Down from 358
Feb 28 10 am EST
Today is a momentous day for college basketball fans but it as an even bigger deal for fans of dreams. Statheads like ESPN’s Joe Lunardi make a living each spring by telling us, in advance of the NCAA tournament, who’s in and who’s out and who’s on “the bubble.” But today, nearly every team with a uniform and a dream is IN. The NCAA basketball tournament known as March Madness is still a bit more than two weeks away but the tourney behind the tourney starts tonight.
With 68 teams destined to be in the field when the NCAA tournament selection committee announces which teams will play for the national championship, the NCAA tourney is the most wide open major sports tournament in the country. But by the time we reach Selection Sunday in 13 days, that field will have already been winnowed significantly.
As the sun came up on this last day of February 2022, 337 teams are still in the running to win the national championship and all but five of them control their own destiny. All they have to do is win games, about 10 of them in most cases, and they will be cutting down the nets in New Orleans on the night of April 4.
The naysayers among you are probably already pointing out the difficulties with this. The vast majority of those teams will have to win those 10 games consecutively, there is no room to veer from the path with a loss and no team can lose once the final 68 have been announced. However, as the Northeast Conference begins its post season tournament tonight in Hackensack, New Jersey, nearly every team in college basketball will have a chance to win its conference tournament and claim a spot in the “Big Dance” where, as UMBC showed us with a win against #1 seed Virginia four years ago, anything can happen.
A bit about the math. There are 358 teams that have competed in NCAA Division One basketball this season but 21 of them will not have this opportunity. Eight are in the process of transitioning from a lower level of basketball into NCAA Division One and are thus ineligible.
Another, Oklahoma State, is on probation. Two more, Stony Brook and James Madison have been penalized by their respective conferences for declaring their intention to move to new leagues. Neither of those teams will be allowed to play in their conference tournaments and thus would need one of the 36 at large bids the NCAA will dole out on March 13th. Those invites will not be forthcoming, though, since neither team is ranked in the top 200 in the net rankings the NCAA uses as a key metric.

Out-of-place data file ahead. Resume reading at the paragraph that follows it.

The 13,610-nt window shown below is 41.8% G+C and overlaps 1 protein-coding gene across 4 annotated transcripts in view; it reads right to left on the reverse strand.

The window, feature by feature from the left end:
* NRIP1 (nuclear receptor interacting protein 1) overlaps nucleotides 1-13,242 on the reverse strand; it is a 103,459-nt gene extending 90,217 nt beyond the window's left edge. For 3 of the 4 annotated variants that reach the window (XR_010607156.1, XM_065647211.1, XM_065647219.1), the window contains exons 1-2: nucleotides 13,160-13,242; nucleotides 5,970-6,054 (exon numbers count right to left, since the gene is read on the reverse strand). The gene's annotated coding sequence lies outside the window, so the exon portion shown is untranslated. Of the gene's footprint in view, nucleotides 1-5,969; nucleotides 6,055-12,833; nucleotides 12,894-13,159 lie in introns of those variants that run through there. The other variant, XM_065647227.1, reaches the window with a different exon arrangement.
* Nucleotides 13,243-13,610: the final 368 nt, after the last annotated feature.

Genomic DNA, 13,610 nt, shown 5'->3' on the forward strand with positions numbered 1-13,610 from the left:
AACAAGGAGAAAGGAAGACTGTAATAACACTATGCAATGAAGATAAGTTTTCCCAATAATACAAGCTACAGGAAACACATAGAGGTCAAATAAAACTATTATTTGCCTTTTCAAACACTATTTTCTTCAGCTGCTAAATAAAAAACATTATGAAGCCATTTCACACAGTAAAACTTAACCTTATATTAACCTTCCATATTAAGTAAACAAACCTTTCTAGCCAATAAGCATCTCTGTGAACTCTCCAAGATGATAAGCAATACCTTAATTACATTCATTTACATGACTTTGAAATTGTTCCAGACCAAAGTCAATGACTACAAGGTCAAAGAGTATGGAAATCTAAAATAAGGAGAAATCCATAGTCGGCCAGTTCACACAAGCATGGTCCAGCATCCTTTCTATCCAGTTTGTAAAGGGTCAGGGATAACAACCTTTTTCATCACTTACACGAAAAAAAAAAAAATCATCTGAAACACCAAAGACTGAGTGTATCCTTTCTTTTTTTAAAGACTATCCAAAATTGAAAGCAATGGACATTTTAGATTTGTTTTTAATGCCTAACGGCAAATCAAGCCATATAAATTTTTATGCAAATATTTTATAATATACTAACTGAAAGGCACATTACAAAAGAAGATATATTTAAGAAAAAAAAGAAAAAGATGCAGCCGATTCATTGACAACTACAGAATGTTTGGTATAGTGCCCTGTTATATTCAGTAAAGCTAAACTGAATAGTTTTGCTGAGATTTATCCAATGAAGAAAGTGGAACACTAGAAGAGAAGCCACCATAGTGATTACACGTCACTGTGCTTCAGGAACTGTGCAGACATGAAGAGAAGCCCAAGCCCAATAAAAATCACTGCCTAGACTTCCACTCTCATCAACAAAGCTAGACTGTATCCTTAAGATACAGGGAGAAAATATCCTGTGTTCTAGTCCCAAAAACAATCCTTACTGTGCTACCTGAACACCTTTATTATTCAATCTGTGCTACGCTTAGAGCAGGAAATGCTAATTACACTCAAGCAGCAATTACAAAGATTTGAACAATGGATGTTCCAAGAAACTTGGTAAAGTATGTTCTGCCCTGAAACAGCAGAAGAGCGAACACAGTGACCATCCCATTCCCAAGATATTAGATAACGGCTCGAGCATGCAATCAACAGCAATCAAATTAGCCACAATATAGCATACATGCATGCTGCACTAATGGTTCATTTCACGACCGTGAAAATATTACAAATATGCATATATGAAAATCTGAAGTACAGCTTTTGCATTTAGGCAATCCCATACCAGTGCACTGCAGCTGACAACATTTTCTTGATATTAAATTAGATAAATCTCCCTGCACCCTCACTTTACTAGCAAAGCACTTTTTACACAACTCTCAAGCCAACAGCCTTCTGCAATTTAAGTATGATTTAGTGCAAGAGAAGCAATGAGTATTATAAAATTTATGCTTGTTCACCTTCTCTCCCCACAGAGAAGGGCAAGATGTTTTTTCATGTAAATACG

Beyond those 11 teams, another ten have been eliminated from consideration in league play. A handful of leagues, most notably the Ivy League, Mid American Conference and Southwestern Athletic Conference, each eliminate four teams in the regular season and, in all 16 teams will be eliminated in this way. So, to recap, here’s the formula:
- 358 D1 Teams
- 8 Transitioning
- 1 On Probation
- 2 Ineligible for league title
- 10 of 16 (so far) eliminated in league play
- 21 Eliminated
- 337 D1 Teams with a Dream as of start of play on 2/28/22
Over the course of the next two weeks I plan to update this page with the latest numbers, starting tonight. I have already seen the 21 teams that have been eliminated and hope to see all 337 of the others by Selection Sunday. I’ve organized them into four groups: Extinct, Endangered, Thin Ice and Good Shape. Beginning on March 5th when the first tournament champion is crowned, I’ll add a 5th category -In the Field. Extinct are the teams that have been eliminated per the above. Endangered are teams that will need to win and others to lose in order to escape their current place in the standings. Thin Ice teams are, conversely, teams that control their own fate but, if they slip up with a loss, could switch positions with a team on the Endangered list. Good Shape teams are still in their respective conference tournaments or, if they have lost, are virtually assured of an at large bid. The breakdown this morning
- 21 Extinct
- 6 Endangered
- 4 Thin Ice
- 327 Good Shape
See Joe Lunardi and Jerry Palm? You say SMU and Michigan are the first teams out, I say they are both still in good shape. Your dream is safe with me Mustangs and Wolverines.
Tonight’s games include the very first conference tournament game in the aforementioned Northeast Conference. 9th-seeded Central Connecticut State will be traveling to the Rothman Center in Hackensack, NJ to play the 8th-seed, the Knights of Fairleigh Dickinson. The winner will continue to dream and take on #1 seed Bryant later this week, the loser will join the eliminated list above. Given its status as the first game out of the gate in what is, essentially, a 331 team tournament, you would think this game would be nationally broadcast on ESPN but alas it is not. You can stream it on the Web however through the admirable and free site NEC Front Row.
The loser in the NEC tournament will likely be the only team to join the eliminated list tonight but Bethune-Cookman’s chances of dancing will take take a hit if they lose at Grambling in SWAC play tonight. You can watch that one on the Web too via Grambling’s free streaming site.
More to come tomorrow when a slate of regular season games in the Mid American Conference could spell the end of a few more hopes and conference tournaments begin in the ASUN, Horizon and Patriot leagues.